Ahead of his 2020 album release of Bach’s Sonatas and Partitas, the violinist continues his blog series, in which he discusses the contradictions between the opposing trends and traditions in Bach interpretation, and his personal solutions to them

Last week Tomás Cotik focused on Tempo Rubato, Strong and Weak Measures and Notes Inégales. This week he discusses Ornaments, Trills and Appoggiaturas.

Ornaments

Bach’s score has much more detail than what was customary in the works of other composers from that time. The first movements of the first and second sonatas are good examples that show that Bach wrote down the “improvisations” and ornaments that his contemporaries would have expected the performer to improvise.

Suspensions, appoggiaturas, notes echappees, passing notes, and trills with their resolutions are often spelled out in the text. In fact, it is a good exercise to start by crossing out passing notes and ornamental filling notes to understand the structure and “essential” columns of this music. Often times, the structural notes will be on stronger beats.

Bach’s contemporary Scheibe even criticized that “by writing out ‘every ornament….that belongs to the method of playing’ [Bach] obscured the basic outline’” of the music.

It could be reasonably argued both ways that Bach either provided the text fully or that improvised embellishments by the performer are appropriate additions. While I refrained from adding additional ornamentations for my recording, I did occasionally add cadential trills and in live performance sometimes will add some turns.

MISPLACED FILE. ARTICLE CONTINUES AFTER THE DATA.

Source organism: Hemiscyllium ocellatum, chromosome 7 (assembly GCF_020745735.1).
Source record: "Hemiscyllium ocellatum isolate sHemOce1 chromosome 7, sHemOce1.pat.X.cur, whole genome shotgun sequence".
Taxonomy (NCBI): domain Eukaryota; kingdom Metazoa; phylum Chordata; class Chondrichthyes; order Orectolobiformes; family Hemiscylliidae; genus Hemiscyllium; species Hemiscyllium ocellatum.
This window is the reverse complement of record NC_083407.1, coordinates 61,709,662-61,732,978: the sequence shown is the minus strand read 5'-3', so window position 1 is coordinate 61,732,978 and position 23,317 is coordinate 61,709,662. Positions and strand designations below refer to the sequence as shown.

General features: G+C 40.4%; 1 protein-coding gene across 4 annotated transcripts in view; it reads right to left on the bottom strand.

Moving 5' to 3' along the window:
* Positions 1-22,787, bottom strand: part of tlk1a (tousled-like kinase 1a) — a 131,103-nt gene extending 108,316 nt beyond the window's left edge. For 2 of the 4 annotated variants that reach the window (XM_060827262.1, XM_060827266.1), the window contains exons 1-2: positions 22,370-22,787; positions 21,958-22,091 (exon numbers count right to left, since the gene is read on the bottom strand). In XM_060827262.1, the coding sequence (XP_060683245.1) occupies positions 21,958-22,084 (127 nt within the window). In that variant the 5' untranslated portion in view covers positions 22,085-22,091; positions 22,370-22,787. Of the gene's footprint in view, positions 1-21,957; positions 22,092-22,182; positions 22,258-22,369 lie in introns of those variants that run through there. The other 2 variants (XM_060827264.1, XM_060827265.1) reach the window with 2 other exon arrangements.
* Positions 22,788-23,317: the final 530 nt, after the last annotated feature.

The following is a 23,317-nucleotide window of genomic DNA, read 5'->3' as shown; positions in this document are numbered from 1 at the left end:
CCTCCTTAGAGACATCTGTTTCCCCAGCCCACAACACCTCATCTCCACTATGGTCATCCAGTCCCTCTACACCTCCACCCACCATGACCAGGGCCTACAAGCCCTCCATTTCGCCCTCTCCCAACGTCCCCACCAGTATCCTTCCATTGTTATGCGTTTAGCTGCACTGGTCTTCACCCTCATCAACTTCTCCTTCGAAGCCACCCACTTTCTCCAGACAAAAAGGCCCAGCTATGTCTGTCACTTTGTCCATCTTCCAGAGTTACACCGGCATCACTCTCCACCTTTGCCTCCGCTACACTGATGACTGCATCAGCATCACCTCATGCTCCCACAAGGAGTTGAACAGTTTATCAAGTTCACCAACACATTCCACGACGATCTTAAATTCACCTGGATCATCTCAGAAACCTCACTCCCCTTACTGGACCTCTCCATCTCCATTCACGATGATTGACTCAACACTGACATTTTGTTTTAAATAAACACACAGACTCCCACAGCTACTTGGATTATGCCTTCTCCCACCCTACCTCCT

It is important to also keep in mind that slurs, tempo rubato, notes inégales, and phrasing are a form of ornamentation and add to the improvisational character of the music even when they do not add any literal notes to the original text.

Below is a table given to Wilhelm Friedemann Bach by his father, which shows how Johann Sebastian seems to write out the ornaments as notes in these works:

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Trills

The execution of trills depends largely on their context. Most often, they are to be played on the beat, starting with the upper note. If approached from the step above, trills should be played on the main note in fast tempi and on the upper note in slow tempi. If approached from the note below, it was customary to fill in a passing tone. These are generalizations, and there are, of course, exceptions. On slow notes, it was customary in French music to start the trill slowly and then to increase the speed. Thankfully, most trills and their endings are written out by Bach in the slow movements.

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Couperin, CPE Bach, Jean Rousseau, and Rossi: Ornaments are needed and appropriate for expression but should not extravagant.

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Appoggiaturas

As Quantz writes, appoggiaturas “are not only ornaments, but necessary elements. Without them the tune would often be very dry and plain.” Leaning on certain notes, particularly dissonances, is characteristic of this music. Appoggiaturas are mostly written out in these works as notes. Only a couple are written as true “appoggiaturas.”

C.P.E. Bach’s writings summarize the general consensus:

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In his next instalment, Cotik focuses on the context of the composition of Bach’s Sonatas and Partitas for Solo Violin, the title ‘Sei Solo’ and Editions.